Scabies Treatment in Hurst, TX
What Is Scabies?
Scabies is a highly contagious infestation caused by the Sarcoptes scabiei mite. These mites burrow into your skin to lay eggs, causing an itchy, red rash. If not treated, scabies can lead to skin sores and an infection. Medications, such as skin creams, can be used to kill the mites and relieve uncomfortable itching.
To schedule a consultation with a healthcare practitioner in Hurst who specializes in scabies treatment, call (817) 203-2760 or contact Dr. Jessica Stangenwald online.
What Causes Scabies?
The Sarcoptes scabiei mite is microscopic, millimeters in size; to the naked eye, one may appear as a tiny, black speck. Scabies is passed through close skin-to-skin contact with a person carrying the scabies mite and is sometimes considered a sexually transmitted disease (STD) if the infestation is passed through sexual intercourse. Nonsexual transmission can occur when coming into contact with items such as infested clothing, bedding, or furniture.
Upon coming into contact with your skin, a female mite will burrow into your skin to lay her eggs. These eggs will hatch into about 10-15 larvae in 3-4 days, and reach maturity within 10-15 days. Once hatched, the larvae travel to the surface of the skin where they spread across the body and travel to others.
While anyone can get scabies, it is more common among the elderly, residents of extended-care facilities or nursing homes, individuals with compromised immune systems, and children in daycare or school.
Most scabies symptoms you experience are a result of your immune system attempting to attack the mites. Upon infestation, it can take 2-6 weeks for symptoms to appear; however, if you have experienced scabies previously, symptoms can appear more rapidly.
The most common sign of scabies is a skin rash of small, red bumps, hives or scabies bites. The burrow track of the mites can sometimes be seen as raised red lines. The scabies rash commonly appears on skin where the mites like to live, such as under rings, watch bands, bracelets, and fingernails, as well as on the:
- Waist and buttocks
- Folds in thighs and genitals
- Webbing between fingers and toes
- Bends at the wrists, elbows, and knees
- Breasts and nipples (especially in women)
Continuous scratching of these rashes can cause skin sores and infection, such as oozing, honey-colored blisters. In fact, an infection called impetigo is one of the most common complications caused by scabies.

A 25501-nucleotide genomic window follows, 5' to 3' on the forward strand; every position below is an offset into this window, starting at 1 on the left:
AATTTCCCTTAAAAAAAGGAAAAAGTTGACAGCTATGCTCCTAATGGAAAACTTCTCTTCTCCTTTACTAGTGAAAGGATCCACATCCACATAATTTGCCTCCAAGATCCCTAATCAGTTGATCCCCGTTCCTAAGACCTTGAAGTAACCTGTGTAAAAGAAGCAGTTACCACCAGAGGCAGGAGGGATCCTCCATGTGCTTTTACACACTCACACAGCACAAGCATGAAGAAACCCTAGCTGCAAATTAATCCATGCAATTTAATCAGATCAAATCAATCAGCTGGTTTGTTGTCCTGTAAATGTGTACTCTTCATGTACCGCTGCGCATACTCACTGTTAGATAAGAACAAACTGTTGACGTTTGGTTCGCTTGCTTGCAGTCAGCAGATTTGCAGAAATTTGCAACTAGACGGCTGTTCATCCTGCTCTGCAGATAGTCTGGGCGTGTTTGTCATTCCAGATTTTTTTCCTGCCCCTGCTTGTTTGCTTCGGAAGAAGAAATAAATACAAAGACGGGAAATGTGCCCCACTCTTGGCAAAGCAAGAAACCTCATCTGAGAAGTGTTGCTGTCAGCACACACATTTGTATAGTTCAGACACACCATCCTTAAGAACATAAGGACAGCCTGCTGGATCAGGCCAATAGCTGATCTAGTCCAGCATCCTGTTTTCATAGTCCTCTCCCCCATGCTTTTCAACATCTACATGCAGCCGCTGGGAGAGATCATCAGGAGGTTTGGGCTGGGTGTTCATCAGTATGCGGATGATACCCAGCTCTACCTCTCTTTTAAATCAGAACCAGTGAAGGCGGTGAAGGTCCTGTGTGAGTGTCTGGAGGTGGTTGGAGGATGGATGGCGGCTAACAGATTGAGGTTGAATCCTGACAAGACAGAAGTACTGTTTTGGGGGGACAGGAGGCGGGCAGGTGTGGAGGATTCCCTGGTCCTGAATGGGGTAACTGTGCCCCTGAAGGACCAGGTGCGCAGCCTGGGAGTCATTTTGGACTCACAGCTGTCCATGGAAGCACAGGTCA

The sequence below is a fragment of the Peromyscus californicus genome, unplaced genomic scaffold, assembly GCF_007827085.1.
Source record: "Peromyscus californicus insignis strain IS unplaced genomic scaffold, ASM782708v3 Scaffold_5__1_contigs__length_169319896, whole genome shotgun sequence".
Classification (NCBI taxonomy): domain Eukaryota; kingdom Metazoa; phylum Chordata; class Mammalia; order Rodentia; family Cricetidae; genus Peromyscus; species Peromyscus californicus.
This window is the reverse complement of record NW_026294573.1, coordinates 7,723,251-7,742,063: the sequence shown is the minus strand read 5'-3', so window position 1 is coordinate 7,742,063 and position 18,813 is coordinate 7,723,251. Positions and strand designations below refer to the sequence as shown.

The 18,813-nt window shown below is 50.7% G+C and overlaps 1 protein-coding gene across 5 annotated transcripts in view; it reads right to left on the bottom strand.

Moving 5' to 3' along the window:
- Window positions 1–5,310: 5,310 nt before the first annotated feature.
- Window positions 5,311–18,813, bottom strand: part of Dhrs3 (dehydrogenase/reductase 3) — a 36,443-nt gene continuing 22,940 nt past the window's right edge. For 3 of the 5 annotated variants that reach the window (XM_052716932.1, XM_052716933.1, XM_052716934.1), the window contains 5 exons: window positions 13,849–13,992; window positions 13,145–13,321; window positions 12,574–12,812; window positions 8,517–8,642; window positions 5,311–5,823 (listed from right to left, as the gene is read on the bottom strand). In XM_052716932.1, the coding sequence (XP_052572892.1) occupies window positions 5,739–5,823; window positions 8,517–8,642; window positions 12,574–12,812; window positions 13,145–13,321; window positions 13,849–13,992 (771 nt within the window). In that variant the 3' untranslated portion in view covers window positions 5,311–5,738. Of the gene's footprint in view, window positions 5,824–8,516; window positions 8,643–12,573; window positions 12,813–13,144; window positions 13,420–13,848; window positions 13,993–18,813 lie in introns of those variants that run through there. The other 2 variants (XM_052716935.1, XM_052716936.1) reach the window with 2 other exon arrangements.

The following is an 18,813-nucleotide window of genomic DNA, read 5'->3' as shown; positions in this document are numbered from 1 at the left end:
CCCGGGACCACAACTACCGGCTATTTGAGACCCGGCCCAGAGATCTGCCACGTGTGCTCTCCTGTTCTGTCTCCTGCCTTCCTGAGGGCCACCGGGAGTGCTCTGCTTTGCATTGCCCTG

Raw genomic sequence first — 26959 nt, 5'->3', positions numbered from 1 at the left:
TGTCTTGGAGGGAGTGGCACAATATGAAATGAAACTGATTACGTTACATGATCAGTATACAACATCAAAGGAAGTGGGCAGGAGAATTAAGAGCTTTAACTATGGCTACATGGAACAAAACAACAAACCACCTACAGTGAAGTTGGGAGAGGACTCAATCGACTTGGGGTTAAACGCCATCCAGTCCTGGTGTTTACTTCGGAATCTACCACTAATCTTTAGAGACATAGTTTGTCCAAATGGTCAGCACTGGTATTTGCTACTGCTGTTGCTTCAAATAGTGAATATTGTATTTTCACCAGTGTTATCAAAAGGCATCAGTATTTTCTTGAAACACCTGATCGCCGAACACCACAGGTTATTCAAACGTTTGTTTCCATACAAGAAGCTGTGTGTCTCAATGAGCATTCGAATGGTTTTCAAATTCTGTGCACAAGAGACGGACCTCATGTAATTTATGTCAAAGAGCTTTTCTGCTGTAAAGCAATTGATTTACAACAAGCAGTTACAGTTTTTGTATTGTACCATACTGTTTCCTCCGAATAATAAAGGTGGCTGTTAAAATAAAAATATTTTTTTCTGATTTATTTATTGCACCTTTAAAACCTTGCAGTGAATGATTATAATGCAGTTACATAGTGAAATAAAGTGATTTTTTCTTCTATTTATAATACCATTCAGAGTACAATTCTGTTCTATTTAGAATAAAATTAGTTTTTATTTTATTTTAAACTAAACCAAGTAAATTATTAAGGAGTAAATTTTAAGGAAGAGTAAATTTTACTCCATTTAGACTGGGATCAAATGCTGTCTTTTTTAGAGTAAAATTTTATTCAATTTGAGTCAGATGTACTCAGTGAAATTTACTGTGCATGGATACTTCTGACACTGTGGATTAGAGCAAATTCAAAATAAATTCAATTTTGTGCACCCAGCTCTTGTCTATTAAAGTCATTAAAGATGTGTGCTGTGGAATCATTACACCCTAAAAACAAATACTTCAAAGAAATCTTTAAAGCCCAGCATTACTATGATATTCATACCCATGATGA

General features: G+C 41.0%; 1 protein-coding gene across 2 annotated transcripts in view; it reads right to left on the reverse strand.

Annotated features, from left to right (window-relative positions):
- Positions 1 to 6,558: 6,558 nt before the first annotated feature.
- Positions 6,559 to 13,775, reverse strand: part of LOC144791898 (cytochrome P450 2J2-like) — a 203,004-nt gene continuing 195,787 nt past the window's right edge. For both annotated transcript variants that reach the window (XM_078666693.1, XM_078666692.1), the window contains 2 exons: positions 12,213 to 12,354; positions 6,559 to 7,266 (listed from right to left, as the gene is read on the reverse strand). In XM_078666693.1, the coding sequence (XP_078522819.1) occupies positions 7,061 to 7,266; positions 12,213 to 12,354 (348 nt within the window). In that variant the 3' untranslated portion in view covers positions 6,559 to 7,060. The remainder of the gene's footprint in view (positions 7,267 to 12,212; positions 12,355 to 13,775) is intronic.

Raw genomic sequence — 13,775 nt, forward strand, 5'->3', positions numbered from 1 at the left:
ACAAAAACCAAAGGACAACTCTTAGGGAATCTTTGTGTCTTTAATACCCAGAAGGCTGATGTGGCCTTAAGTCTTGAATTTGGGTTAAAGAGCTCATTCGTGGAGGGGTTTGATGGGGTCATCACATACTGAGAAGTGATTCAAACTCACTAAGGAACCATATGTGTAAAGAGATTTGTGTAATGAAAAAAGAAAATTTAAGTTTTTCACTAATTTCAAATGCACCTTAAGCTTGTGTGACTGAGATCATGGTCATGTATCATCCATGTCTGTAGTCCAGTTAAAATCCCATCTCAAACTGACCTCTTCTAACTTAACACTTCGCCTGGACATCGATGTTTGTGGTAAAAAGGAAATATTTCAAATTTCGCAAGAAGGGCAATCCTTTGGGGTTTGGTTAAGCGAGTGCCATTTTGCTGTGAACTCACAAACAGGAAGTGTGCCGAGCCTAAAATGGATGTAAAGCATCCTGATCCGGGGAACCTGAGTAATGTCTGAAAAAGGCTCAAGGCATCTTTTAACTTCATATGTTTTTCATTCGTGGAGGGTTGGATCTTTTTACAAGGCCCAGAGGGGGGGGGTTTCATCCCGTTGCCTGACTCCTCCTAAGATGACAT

How to Treat Scabies
In order to make a scabies diagnosis, a healthcare professional will perform a physical exam to check your skin rash, as well as to identify the presence of mites and their eggs or fecal matter (scybala) on your skin. To do this, either a mite can be removed from its burrow with a needle, or a skin scraping can be taken for further analysis. If a diagnosis is confirmed, scabies treatment is recommended to both you and anyone who is a household member, close contact, or sexual partner.
Killing the Mites
Scabies treatment usually involves the use of a permethrin cream. This prescription medication is an insecticide that kills the mites. The cream is applied to cool, dry skin on the whole body below the head, and in children, the lotion may need to be placed on the scalp. Since permethrin cream must be left on the skin for 8 to 14 hours before being washed off, often the best way to use the cream is to apply it to your skin at night, and then wash it off in the morning.
Other prescription scabicides that can be used include:
- Malathion lotion
- Benzyl benzoate lotion
- Sulfur ointment
- Crotamiton cream
- Lindane lotion
An oral tablet called ivermectin can be used for individuals who have crusted scabies, scabies that cover the majority of the body, or to address symptoms that have not improved from usual treatments.
Additional Scabies Treatments
Although the mites are killed in one permethrin treatment, your skin rash may take up to 4 weeks to disappear. Antibiotics can be used as a form of scabies rash treatment, as it can cure the infection caused by repeated scratching.
Common prescription medicine to help treat the itching caused by scabies include:
- Crotamiton cream or lotion
- Antihistamines, to help you sleep
- Hydrocortisone and other steroid creams
To relieve itching, you can also try soaking the infested area in cool water for about 10 minutes, patting the skin dry, and applying non-prescription calamine lotion. Since mites can survive about 2-3 days away from human skin, it is also recommended that you wash your bed linens, towels, and clothing in hot water and machine dry to prevent any future infestations.
Scabies is highly infectious and bothersome, but fortunately, the condition is easily treated. To make an appointment with a scabies specialist in Hurst, call (817) 203-2760 or contact Dr. Jessica Stangenwald online.
The New You Medical & Infusion Clinic
Address100 Grapevine Hwy
Hurst, TX 76054
10:00 am - 6:00 pm
Tue: 10:00 am - 6:00 pm
Wed: 10:00 am - 6:00 pm
Thu: 10:00 am - 6:00 pm